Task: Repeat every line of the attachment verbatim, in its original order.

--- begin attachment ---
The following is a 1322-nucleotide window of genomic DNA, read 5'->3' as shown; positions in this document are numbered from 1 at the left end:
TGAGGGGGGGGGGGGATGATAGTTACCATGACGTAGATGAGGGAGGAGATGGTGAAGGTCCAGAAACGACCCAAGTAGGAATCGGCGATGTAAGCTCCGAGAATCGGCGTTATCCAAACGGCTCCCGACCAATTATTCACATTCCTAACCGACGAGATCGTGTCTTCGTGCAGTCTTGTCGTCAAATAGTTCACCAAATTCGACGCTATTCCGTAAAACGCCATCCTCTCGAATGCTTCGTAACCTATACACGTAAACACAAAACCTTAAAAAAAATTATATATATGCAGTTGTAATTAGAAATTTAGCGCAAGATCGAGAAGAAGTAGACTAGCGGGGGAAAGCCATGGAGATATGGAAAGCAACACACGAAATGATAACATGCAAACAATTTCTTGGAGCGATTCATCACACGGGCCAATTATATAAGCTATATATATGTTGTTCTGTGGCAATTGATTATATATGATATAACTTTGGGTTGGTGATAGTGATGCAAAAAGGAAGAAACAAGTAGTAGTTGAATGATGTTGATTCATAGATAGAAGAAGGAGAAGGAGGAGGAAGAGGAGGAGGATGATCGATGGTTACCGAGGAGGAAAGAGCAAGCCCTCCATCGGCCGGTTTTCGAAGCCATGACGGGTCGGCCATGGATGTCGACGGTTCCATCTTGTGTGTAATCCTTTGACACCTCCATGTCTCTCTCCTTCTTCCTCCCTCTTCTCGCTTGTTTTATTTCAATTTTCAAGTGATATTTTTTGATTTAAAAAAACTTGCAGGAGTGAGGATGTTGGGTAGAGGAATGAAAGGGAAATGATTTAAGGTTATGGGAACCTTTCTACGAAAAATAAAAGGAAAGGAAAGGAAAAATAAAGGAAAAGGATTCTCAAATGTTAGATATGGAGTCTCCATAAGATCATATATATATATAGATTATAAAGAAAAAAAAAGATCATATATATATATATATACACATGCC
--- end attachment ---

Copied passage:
The following is a 1322-nucleotide window of genomic DNA, read 5'->3' as shown; positions in this document are numbered from 1 at the left end:
TGAGGGGGGGGGGGGATGATAGTTACCATGACGTAGATGAGGGAGGAGATGGTGAAGGTCCAGAAACGACCCAAGTAGGAATCGGCGATGTAAGCTCCGAGAATCGGCGTTATCCAAACGGCTCCCGACCAATTATTCACATTCCTAACCGACGAGATCGTGTCTTCGTGCAGTCTTGTCGTCAAATAGTTCACCAAATTCGACGCTATTCCGTAAAACGCCATCCTCTCGAATGCTTCGTAACCTATACACGTAAACACAAAACCTTAAAAAAAATTATATATATGCAGTTGTAATTAGAAATTTAGCGCAAGATCGAGAAGAAGTAGACTAGCGGGGGAAAGCCATGGAGATATGGAAAGCAACACACGAAATGATAACATGCAAACAATTTCTTGGAGCGATTCATCACACGGGCCAATTATATAAGCTATATATATGTTGTTCTGTGGCAATTGATTATATATGATATAACTTTGGGTTGGTGATAGTGATGCAAAAAGGAAGAAACAAGTAGTAGTTGAATGATGTTGATTCATAGATAGAAGAAGGAGAAGGAGGAGGAAGAGGAGGAGGATGATCGATGGTTACCGAGGAGGAAAGAGCAAGCCCTCCATCGGCCGGTTTTCGAAGCCATGACGGGTCGGCCATGGATGTCGACGGTTCCATCTTGTGTGTAATCCTTTGACACCTCCATGTCTCTCTCCTTCTTCCTCCCTCTTCTCGCTTGTTTTATTTCAATTTTCAAGTGATATTTTTTGATTTAAAAAAACTTGCAGGAGTGAGGATGTTGGGTAGAGGAATGAAAGGGAAATGATTTAAGGTTATGGGAACCTTTCTACGAAAAATAAAAGGAAAGGAAAGGAAAAATAAAGGAAAAGGATTCTCAAATGTTAGATATGGAGTCTCCATAAGATCATATATATATATAGATTATAAAGAAAAAAAAAGATCATATATATATATATATACACATGCC